B chromosomes have been described as additional and dispensable components of genomes, especially because they show few or no essential genes, abundance of repetitive DNA families, and independent meiotic behavior, without pairing with A chromosomes (Puertas 2002, Jones and Houben 2003). Although new information from the genomic sequencing has improved the knowledge on the B chromosomes of plants (Houben et al. 2014), the exact origin of these chromosomes is difficult to know, and it can be different for each genomic history. It is widely accepted that Bs arise from portions of the A complement by different pathways (Camacho et al. 2000, Jones and Houben 2003), such as chromosome rearrangements and sequence amplifications (Teruel et al. 2010, Valente et al. 2014), or after interspecific hybridizations (Navabi et al. 2011). Since B chromosomes do not exhibit Mendelian inheritance pattern, it is possible that they are maintained in populations by drive mechanisms. Such events are favored by mitotic and/or meiotic instabilities, which can provide an accumulation of Bs in different somatic and germ tissues (Burt and Trivers 2006, Jones 2012).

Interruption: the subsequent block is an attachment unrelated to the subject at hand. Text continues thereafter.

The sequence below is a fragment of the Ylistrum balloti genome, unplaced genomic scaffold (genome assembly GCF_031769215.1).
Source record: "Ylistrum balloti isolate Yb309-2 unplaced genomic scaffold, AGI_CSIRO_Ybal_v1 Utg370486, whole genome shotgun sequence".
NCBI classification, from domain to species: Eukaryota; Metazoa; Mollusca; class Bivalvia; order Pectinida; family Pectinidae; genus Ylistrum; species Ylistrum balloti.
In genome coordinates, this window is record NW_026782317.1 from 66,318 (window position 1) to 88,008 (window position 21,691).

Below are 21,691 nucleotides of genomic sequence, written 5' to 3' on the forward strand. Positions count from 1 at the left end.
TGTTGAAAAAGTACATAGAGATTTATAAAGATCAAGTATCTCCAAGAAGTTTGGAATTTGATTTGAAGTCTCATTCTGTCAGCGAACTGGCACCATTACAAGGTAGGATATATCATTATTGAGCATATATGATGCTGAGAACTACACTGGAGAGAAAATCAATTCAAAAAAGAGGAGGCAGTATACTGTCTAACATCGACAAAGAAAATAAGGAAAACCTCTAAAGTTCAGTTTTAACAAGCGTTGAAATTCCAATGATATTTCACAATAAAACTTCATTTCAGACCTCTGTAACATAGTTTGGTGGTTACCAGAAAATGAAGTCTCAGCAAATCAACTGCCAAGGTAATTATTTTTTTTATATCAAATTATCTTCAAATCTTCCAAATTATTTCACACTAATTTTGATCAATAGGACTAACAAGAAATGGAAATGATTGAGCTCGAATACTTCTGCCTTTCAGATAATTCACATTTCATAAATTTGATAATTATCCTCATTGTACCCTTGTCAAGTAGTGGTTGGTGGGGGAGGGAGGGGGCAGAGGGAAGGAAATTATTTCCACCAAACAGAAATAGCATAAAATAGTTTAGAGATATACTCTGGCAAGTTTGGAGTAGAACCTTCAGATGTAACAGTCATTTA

Approximately 24,000 species of angiosperms (4% of them) have Bs (Levin et al. 2005), and apparently, large genomes could favor or influence the occurrence of B chromosomes (Trivers et al. 2004). This appears to be true for some Solanaceae, since in the genus Cestrum, for example, species have 16 chromosomes with up to 12 µm and 20 pg of DNA per diploid set (Paula et al. 2015), and show the highest number of taxa with Bs. These chromosomes have been reported in C. diurnum Linnaeus, 1753 (Sobti et al. 1979), C. parqui L’Héritier, 1788 × C. aurantiacum Lindley, 1844 (Sýkorová et al. 2003), C. intermedium Sendtner, 1846, C. strigilatum (Fregonezi et al. 2004), C. parqui, C. euanthes Schlechtendal, 1832 and C. nocturnum Linnaeus, 1753, with 1-2, 1-3 and 1-10 B chromosomes, respectively (Urdampilleta et al. 2015). B chromosomes have also been reported for Nierembergia aristata David Don, 1833 (Solanaceae), which also has large chromosomes (Acosta and Moscone 2011).